When making a time capsule, most people put in photos, news clippings and mementos that capture the zeitgeist of a certain point in time. However, one thing that’s often forgotten are words – buzzwords, that is.
And that’s a terrible oversight, as buzzwords often speak to a particular cultural moment when attitudes and opinions shift, steering the course of human affairs (or at least, your next conversation) in a new direction.
The following list features some of 2023’s newest words, some propelled into the American lexicon due to concert tours and box-office blockbusters. It also features some already-existing words that have been printed in dictionaries for years – only this year, their meanings are a bit different. Read on to take a stroll through the linguistic landscape of 2023.
Merriam-Webster recently selected “authentic” as its 2023 word of the year. While it’s not by any means a new term, it took on a new meaning this year with the rise of AI-generated content. Now that we have to question whether the posts we’re seeing are real (shoutout to my sister who saw an AI-generated image of Andy Cohen and John Mayer holding hands and told everyone that they were dating), people are craving authenticity more than ever before.
2. Copycat layoffs
Unless you’ve been living under a rock this year, you might have noticed that lots of companies – including Google, TikTok and Spotify – are laying off employees. The term “copycat layoffs” represents some people’s suspicions that many companies are only choosing to cut employees after seeing their rivals do the same. While it’s true that imitation is the sincerest form of flattery, let’s agree to leave this trend in 2023.
3. Nepo Baby
While nepotism babies – people born into famous or influential families who subsequently receive greater access to opportunities because of familial connections – have been around forever, public fascination with this group skyrocketed this year. From Hailey Bieber sporting a “Nepo Baby” t-shirt to Gwyneth Paltrow calling the term an “ugly moniker,” we’ve seen both acceptance and denial of privilege, which has sparked a nationwide conversation about inequality in Hollywood and beyond.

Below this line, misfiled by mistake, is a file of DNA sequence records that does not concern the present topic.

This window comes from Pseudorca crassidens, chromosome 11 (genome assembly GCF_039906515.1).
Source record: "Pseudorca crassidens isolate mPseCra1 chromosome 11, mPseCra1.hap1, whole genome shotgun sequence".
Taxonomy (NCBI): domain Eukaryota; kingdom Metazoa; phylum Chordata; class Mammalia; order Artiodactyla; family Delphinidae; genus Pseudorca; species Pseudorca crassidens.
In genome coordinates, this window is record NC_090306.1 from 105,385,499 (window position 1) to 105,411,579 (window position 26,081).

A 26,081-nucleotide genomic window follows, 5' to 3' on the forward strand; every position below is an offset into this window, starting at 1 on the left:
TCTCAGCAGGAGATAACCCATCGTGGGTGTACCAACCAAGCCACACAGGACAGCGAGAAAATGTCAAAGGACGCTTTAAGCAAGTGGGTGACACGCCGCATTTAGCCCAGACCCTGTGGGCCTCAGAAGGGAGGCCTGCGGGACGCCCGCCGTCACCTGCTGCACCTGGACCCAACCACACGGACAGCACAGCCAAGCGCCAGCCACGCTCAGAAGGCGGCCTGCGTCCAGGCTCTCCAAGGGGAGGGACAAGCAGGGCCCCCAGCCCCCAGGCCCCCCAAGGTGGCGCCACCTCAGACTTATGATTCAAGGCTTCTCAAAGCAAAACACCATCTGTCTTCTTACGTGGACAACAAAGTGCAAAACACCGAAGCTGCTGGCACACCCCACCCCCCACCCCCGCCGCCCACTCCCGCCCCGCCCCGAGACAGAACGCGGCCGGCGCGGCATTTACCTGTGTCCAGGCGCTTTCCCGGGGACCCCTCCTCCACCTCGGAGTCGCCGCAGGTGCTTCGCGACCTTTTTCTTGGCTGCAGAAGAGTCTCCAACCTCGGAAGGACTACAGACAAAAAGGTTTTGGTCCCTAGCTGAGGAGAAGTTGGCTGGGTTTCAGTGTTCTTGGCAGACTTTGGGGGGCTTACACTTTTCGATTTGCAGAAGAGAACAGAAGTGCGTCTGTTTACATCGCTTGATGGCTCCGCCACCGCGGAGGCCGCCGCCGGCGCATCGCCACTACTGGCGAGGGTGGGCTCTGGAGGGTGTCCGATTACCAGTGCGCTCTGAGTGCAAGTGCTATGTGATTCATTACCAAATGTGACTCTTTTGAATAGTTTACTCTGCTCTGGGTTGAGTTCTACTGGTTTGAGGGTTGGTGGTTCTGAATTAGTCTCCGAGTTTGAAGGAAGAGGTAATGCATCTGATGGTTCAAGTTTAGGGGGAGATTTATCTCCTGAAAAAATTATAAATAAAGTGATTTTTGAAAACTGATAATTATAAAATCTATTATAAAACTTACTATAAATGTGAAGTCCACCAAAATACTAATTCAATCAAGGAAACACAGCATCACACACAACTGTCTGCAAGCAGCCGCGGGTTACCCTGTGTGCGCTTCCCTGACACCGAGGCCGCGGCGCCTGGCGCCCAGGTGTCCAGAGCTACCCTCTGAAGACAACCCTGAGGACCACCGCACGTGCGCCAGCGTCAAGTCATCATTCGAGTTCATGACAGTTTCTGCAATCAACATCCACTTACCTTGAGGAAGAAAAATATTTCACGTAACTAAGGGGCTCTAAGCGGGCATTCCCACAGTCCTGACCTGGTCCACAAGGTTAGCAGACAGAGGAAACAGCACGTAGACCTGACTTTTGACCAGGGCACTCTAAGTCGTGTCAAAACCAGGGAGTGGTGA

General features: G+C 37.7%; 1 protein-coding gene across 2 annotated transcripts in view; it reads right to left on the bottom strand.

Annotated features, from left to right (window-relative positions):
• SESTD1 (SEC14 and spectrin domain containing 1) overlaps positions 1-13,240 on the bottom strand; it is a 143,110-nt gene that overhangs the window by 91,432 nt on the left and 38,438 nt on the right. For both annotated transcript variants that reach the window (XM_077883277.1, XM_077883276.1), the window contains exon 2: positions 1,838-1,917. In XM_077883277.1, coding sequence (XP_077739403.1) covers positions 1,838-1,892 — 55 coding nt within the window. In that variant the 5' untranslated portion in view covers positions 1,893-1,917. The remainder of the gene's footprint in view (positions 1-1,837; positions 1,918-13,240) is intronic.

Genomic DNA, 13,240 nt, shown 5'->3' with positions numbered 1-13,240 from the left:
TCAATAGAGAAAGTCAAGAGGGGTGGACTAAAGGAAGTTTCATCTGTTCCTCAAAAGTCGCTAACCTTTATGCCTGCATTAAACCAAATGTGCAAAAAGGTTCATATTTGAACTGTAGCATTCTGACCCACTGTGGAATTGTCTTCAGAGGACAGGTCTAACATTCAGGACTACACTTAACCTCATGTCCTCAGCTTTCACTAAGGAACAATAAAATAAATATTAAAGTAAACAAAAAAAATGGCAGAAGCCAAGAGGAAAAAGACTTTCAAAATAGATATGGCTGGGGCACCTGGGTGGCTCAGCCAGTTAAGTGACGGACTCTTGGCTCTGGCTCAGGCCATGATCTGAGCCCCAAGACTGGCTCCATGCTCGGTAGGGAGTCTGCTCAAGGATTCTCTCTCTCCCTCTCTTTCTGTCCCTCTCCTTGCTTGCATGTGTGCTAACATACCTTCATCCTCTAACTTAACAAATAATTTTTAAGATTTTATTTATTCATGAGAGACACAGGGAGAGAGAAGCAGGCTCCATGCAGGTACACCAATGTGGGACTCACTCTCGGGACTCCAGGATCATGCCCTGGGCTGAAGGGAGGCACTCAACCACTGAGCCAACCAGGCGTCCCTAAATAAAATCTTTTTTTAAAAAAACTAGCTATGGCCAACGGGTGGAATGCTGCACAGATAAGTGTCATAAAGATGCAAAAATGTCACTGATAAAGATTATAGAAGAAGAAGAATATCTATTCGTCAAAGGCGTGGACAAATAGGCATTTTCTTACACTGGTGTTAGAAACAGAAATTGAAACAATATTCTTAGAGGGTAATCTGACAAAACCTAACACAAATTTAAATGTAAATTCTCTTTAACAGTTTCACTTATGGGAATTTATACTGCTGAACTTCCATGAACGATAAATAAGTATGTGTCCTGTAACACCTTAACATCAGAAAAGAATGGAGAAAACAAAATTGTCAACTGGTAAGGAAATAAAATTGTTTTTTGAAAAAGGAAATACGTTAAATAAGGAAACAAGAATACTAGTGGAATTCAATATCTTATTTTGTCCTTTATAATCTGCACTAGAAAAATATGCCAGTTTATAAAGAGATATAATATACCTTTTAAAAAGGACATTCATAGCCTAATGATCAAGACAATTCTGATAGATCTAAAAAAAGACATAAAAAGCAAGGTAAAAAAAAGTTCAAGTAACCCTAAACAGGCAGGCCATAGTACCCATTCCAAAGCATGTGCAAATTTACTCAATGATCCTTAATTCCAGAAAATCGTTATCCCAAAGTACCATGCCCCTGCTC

A deepfake is a photo or video of a person that has been digitally altered using AI technology, making it appear that the person is doing or saying something. In other words, a deepfake is a scam. In the past year, a number of celebrities like Tom Hanks and Mr. Beast have fallen victim to deepfakes that depict them promoting different products and services. Deepfakes have also been used to harm women by creating realistic pornographic content, an offense that remains unregulated in many states.
What started as a Gen Z slang word has evolved into something much more universal, as “rizz” was recently named Oxford University Press’ word of the year. Derived from the word “charisma,” it refers to someone’s ability to win attention (often romantic) from others. Basically, “You’ve got rizz” is Gen Z’s equivalent of “You’ve got game.” The publisher wrote, “It speaks to how younger generations create spaces – online or in person – where they own and define the language they use.”
6. Quiet Hiring
This is a hush-hush strategy some companies are using to fill new roles without increasing headcount, likely to combat inflation. So instead of hiring someone new, they tap into internal talent by training existing employees in new skills or moving employees into different roles. This is a controversial practice, as it’s generally seen as a way to skirt around paying employees.